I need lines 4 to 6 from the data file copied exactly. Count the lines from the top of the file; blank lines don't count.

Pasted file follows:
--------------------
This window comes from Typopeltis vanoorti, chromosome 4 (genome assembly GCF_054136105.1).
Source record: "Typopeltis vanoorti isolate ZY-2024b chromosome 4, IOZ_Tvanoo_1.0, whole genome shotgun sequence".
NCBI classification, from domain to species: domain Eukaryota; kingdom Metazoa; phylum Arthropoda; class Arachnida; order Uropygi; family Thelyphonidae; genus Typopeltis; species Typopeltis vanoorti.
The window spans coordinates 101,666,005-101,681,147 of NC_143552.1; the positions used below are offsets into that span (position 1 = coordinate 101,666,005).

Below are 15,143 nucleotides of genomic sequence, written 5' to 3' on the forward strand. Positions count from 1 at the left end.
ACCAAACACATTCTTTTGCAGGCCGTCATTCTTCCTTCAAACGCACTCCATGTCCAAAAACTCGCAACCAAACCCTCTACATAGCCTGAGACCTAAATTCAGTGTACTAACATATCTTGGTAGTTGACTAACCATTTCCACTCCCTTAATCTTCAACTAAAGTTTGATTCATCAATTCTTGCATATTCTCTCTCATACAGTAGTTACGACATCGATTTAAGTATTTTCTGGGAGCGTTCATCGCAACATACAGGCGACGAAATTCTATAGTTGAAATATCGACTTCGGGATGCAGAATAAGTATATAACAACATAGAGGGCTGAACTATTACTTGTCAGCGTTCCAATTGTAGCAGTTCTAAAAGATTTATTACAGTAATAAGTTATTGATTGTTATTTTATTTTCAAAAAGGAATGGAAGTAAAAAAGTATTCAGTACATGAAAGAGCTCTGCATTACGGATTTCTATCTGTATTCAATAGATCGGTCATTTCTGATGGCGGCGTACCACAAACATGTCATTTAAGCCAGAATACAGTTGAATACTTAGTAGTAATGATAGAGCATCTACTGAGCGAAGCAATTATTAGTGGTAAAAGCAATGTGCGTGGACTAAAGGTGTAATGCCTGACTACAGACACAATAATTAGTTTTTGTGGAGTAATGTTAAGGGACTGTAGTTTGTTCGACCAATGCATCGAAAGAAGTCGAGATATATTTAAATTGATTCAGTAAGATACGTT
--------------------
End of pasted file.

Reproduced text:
The window spans coordinates 101,666,005-101,681,147 of NC_143552.1; the positions used below are offsets into that span (position 1 = coordinate 101,666,005).

Below are 15,143 nucleotides of genomic sequence, written 5' to 3' on the forward strand. Positions count from 1 at the left end.
ACCAAACACATTCTTTTGCAGGCCGTCATTCTTCCTTCAAACGCACTCCATGTCCAAAAACTCGCAACCAAACCCTCTACATAGCCTGAGACCTAAATTCAGTGTACTAACATATCTTGGTAGTTGACTAACCATTTCCACTCCCTTAATCTTCAACTAAAGTTTGATTCATCAATTCTTGCATATTCTCTCTCATACAGTAGTTACGACATCGATTTAAGTATTTTCTGGGAGCGTTCATCGCAACATACAGGCGACGAAATTCTATAGTTGAAATATCGACTTCGGGATGCAGAATAAGTATATAACAACATAGAGGGCTGAACTATTACTTGTCAGCGTTCCAATTGTAGCAGTTCTAAAAGATTTATTACAGTAATAAGTTATTGATTGTTATTTTATTTTCAAAAAGGAATGGAAGTAAAAAAGTATTCAGTACATGAAAGAGCTCTGCATTACGGATTTCTATCTGTATTCAATAGATCGGTCATTTCTGATGGCGGCGTACCACAAACATGTCATTTAAGCCAGAATACAGTTGAATACTTAGTAGTAATGATAGAGCATCTACTGAGCGAAGCAATTATTAGTGGTAAAAGCAATGTGCGTGGACTAAAGGTGTAATGCCTGACTACAGACACAATAATTAGTTTTTGTGGAGTAATGTTAAGGGACTGTAGTTTGTTCGACCAATGCATCGAAAGAAGTCGAGATATATTTAAATTGATTCAGTAAGATACGTT